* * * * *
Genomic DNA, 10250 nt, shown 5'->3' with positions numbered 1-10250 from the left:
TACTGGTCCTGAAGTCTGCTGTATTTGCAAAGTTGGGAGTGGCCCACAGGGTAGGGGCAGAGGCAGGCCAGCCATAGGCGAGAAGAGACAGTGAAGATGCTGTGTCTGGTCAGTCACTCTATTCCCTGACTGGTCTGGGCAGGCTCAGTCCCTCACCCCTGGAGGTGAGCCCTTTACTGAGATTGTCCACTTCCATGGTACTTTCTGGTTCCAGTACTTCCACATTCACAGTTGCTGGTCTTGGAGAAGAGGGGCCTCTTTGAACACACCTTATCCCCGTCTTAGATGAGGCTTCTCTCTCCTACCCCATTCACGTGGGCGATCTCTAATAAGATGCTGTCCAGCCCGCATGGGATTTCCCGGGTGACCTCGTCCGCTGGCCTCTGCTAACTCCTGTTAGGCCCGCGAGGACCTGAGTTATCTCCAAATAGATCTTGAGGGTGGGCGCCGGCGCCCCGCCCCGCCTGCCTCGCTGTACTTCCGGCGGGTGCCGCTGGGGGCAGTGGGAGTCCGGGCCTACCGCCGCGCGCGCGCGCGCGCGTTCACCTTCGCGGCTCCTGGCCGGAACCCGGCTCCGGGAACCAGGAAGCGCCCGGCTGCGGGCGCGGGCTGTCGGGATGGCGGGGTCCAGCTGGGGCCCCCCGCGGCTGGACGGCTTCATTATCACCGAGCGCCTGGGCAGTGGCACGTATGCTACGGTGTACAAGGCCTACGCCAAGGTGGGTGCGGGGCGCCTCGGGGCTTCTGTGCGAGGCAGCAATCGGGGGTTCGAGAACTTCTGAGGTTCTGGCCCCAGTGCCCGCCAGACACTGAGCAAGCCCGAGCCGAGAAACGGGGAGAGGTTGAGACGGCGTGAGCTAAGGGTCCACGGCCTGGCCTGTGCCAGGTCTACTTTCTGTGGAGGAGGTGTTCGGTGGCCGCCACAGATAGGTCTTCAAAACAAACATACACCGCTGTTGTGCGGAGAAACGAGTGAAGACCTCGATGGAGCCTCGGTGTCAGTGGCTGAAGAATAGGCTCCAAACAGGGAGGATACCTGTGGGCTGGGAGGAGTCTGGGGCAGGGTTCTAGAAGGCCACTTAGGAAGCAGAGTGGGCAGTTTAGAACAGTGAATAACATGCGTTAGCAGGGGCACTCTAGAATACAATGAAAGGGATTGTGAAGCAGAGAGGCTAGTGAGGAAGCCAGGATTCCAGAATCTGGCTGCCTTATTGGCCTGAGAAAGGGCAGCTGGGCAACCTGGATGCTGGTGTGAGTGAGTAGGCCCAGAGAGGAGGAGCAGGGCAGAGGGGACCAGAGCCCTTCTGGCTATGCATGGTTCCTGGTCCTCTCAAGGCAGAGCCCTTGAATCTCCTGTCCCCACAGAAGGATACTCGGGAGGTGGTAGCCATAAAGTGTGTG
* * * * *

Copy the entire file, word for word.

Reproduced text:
Genomic DNA, 10250 nt, shown 5'->3' with positions numbered 1-10250 from the left:
TACTGGTCCTGAAGTCTGCTGTATTTGCAAAGTTGGGAGTGGCCCACAGGGTAGGGGCAGAGGCAGGCCAGCCATAGGCGAGAAGAGACAGTGAAGATGCTGTGTCTGGTCAGTCACTCTATTCCCTGACTGGTCTGGGCAGGCTCAGTCCCTCACCCCTGGAGGTGAGCCCTTTACTGAGATTGTCCACTTCCATGGTACTTTCTGGTTCCAGTACTTCCACATTCACAGTTGCTGGTCTTGGAGAAGAGGGGCCTCTTTGAACACACCTTATCCCCGTCTTAGATGAGGCTTCTCTCTCCTACCCCATTCACGTGGGCGATCTCTAATAAGATGCTGTCCAGCCCGCATGGGATTTCCCGGGTGACCTCGTCCGCTGGCCTCTGCTAACTCCTGTTAGGCCCGCGAGGACCTGAGTTATCTCCAAATAGATCTTGAGGGTGGGCGCCGGCGCCCCGCCCCGCCTGCCTCGCTGTACTTCCGGCGGGTGCCGCTGGGGGCAGTGGGAGTCCGGGCCTACCGCCGCGCGCGCGCGCGCGCGTTCACCTTCGCGGCTCCTGGCCGGAACCCGGCTCCGGGAACCAGGAAGCGCCCGGCTGCGGGCGCGGGCTGTCGGGATGGCGGGGTCCAGCTGGGGCCCCCCGCGGCTGGACGGCTTCATTATCACCGAGCGCCTGGGCAGTGGCACGTATGCTACGGTGTACAAGGCCTACGCCAAGGTGGGTGCGGGGCGCCTCGGGGCTTCTGTGCGAGGCAGCAATCGGGGGTTCGAGAACTTCTGAGGTTCTGGCCCCAGTGCCCGCCAGACACTGAGCAAGCCCGAGCCGAGAAACGGGGAGAGGTTGAGACGGCGTGAGCTAAGGGTCCACGGCCTGGCCTGTGCCAGGTCTACTTTCTGTGGAGGAGGTGTTCGGTGGCCGCCACAGATAGGTCTTCAAAACAAACATACACCGCTGTTGTGCGGAGAAACGAGTGAAGACCTCGATGGAGCCTCGGTGTCAGTGGCTGAAGAATAGGCTCCAAACAGGGAGGATACCTGTGGGCTGGGAGGAGTCTGGGGCAGGGTTCTAGAAGGCCACTTAGGAAGCAGAGTGGGCAGTTTAGAACAGTGAATAACATGCGTTAGCAGGGGCACTCTAGAATACAATGAAAGGGATTGTGAAGCAGAGAGGCTAGTGAGGAAGCCAGGATTCCAGAATCTGGCTGCCTTATTGGCCTGAGAAAGGGCAGCTGGGCAACCTGGATGCTGGTGTGAGTGAGTAGGCCCAGAGAGGAGGAGCAGGGCAGAGGGGACCAGAGCCCTTCTGGCTATGCATGGTTCCTGGTCCTCTCAAGGCAGAGCCCTTGAATCTCCTGTCCCCACAGAAGGATACTCGGGAGGTGGTAGCCATAAAGTGTGTG